#android.ouya.icon.filename = %(source.dir)s/data/ouya_icon.png

# (str) XML file to include as an intent filters in <activity> tag
#android.manifest.intent_filters =

# (str) launchMode to set for the main activity
#android.manifest.launch_mode = standard

# (list) Android additional libraries to copy into libs/armeabi
#android.add_libs_armeabi = libs/android/*.so
#android.add_libs_armeabi_v7a = libs/android-v7/*.so
#android.add_libs_arm64_v8a = libs/android-v8/*.so
#android.add_libs_x86 = libs/android-x86/*.so
#android.add_libs_mips = libs/android-mips/*.so

# (bool) Indicate whether the screen should stay on
# Don't forget to add the WAKE_LOCK permission if you set this to True
#android.wakelock = False

# (list) Android application meta-data to set (key=value format)
#android.meta_data =

# (list) Android library project to add (will be added in the
# automatically.)
#android.library_references =

# (list) Android shared libraries which will be added to AndroidManifest.xml using <uses-library> tag
#android.uses_library =

# (str) Android logcat filters to use
#android.logcat_filters = *:S python:D

# (bool) Copy library instead of making a
#android.copy_libs = 1

# (str) The Android arch to build for, choices: armeabi-v7a, arm64-v8a, x86, x86_64
android.arch = armeabi-v7a

# (int) overrides automatic versionCode computation (used in build.gradle)
# this is not the same as app version and should only be edited if you know what you're doing
# android.numeric_version = 1

# Python for android (p4a) specific

# (str) python-for-android fork to use, defaults to upstream (kivy)
#p4a.fork = kivy

# (str) python-for-android branch to use, defaults to master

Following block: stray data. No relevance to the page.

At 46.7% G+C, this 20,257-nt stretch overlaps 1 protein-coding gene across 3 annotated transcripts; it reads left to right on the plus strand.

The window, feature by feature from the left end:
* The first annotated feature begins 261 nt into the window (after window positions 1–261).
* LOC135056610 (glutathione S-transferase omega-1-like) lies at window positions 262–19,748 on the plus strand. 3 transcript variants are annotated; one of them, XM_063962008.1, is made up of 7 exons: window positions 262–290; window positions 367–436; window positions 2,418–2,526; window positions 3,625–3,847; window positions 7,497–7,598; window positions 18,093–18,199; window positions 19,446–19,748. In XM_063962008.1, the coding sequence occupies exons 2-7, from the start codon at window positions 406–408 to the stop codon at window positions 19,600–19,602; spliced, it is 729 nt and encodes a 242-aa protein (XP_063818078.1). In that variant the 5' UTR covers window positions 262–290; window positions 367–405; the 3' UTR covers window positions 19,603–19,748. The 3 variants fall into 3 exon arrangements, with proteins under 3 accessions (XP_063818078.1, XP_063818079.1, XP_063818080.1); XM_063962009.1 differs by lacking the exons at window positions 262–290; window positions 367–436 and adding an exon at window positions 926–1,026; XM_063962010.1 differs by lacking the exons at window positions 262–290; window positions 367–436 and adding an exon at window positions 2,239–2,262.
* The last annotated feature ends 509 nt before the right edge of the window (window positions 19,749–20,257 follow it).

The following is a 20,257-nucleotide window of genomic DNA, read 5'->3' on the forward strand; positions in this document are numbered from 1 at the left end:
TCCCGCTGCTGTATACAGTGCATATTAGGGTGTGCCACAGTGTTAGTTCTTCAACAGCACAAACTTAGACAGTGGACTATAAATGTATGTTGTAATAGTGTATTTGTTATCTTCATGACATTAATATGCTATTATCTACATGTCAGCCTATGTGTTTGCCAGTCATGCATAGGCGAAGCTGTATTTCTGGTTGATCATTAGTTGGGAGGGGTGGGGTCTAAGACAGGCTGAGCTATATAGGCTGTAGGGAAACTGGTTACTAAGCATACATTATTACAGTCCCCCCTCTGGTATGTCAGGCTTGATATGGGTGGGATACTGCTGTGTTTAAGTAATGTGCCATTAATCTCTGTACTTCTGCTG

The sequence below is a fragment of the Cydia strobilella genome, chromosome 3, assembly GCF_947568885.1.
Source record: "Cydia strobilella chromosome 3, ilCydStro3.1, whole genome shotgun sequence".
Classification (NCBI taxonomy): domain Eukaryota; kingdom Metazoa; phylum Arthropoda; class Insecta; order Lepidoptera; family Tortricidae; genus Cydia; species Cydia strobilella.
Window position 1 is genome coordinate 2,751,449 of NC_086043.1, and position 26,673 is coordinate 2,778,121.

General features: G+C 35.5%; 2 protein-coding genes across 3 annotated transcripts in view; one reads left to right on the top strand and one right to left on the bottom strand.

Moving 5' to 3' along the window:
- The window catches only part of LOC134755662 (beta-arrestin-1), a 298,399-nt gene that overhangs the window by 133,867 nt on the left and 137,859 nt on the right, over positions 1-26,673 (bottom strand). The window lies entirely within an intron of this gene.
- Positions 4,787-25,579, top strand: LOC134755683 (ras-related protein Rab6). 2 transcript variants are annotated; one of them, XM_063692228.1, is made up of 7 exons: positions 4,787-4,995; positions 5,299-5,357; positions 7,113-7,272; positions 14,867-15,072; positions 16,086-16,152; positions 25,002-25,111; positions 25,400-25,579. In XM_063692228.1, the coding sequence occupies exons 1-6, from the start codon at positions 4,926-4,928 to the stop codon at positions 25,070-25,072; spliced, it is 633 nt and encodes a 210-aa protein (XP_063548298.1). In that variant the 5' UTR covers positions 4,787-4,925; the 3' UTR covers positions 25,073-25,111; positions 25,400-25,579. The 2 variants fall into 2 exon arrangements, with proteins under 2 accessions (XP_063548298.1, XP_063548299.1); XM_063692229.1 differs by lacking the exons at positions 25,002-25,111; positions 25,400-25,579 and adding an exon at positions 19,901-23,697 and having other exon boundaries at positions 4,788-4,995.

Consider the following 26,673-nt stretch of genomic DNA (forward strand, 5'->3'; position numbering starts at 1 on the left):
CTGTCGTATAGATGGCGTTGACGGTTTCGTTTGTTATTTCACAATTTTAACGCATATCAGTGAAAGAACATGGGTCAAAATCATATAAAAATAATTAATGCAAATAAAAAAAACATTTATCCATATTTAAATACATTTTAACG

#p4a.branch = master

# (str) python-for-android git clone directory (if empty, it will be automatically cloned from github)
#p4a.source_dir =

# (str) The directory in which python-for-android should look for your own build recipes (if any)
#p4a.local_recipes =

# (str) Filename to the hook for p4a
#p4a.hook =

# (str) Bootstrap to use for android builds
# p4a.bootstrap = sdl2

# (int) port number to specify an explicit --port= p4a argument (eg for bootstrap flask)
#p4a.port =

# iOS specific

# (str) Path to a custom kivy-ios folder
#ios.kivy_ios_dir = ../kivy-ios
# Alternately, specify the URL and branch of a git checkout:
ios.kivy_ios_url =
ios.kivy_ios_branch = master

# Another platform dependency: ios-deploy
# Uncomment to use a custom checkout
#ios.ios_deploy_dir = ../ios_deploy
# Or specify URL and branch
ios.ios_deploy_url =
ios.ios_deploy_branch = 1.7.0

# (str) Name of the certificate to use for signing the debug version
# Get a list of available identities: buildozer ios list_identities
#ios.codesign.debug = "iPhone Developer: <lastname> <firstname> (<hexstring>)"

# (str) Name of the certificate to use for signing the release version
#ios.codesign.release = %(ios.codesign.debug)s


# (int) Log level (0 = error only, 1 = info, 2 = debug (with command output))
log_level = 2

# (int) Display warning if buildozer is run as root (0 = False, 1 = True)
warn_on_root = 1

# (str) Path to build artifact storage, absolute or relative to spec file
# build_dir = ./.buildozer

# (str) Path to build output (i.e. .apk, .ipa) storage
# bin_dir = ./bin

#    -----------------------------------------------------------------------------
#    List as sections
#    You can define all the "list" as [section:key].
#    Each line will be considered as a option to the list.
#    Let's take [app] / source.exclude_patterns.
#    Instead of doing:
#source.exclude_patterns = license,data/audio/*.wav,data/images/original/*
#    This can be translated into:

#    -----------------------------------------------------------------------------
#    Profiles
#    You can extend section / key with a profile
#    For example, you want to deploy a demo version of your application without
#    HD content. You could first change the title to add "(demo)" in the name
#    and extend the excluded directories to remove the HD content.
#title = My Application (demo)
#    Then, invoke the command line with the "demo" profile:
#buildozer --profile demo android debug

アイコン、要件、ロード画面などを指定する場合は、このファイルを編集する必要があります。アプリケーションに必要なすべての編集を行った後buildozer -v android debug、アプリディレクトリから実行して、アプリケーションをビルドおよびコンパイルします。特に低速のマシンを使用している場合は、これに時間がかかることがあります。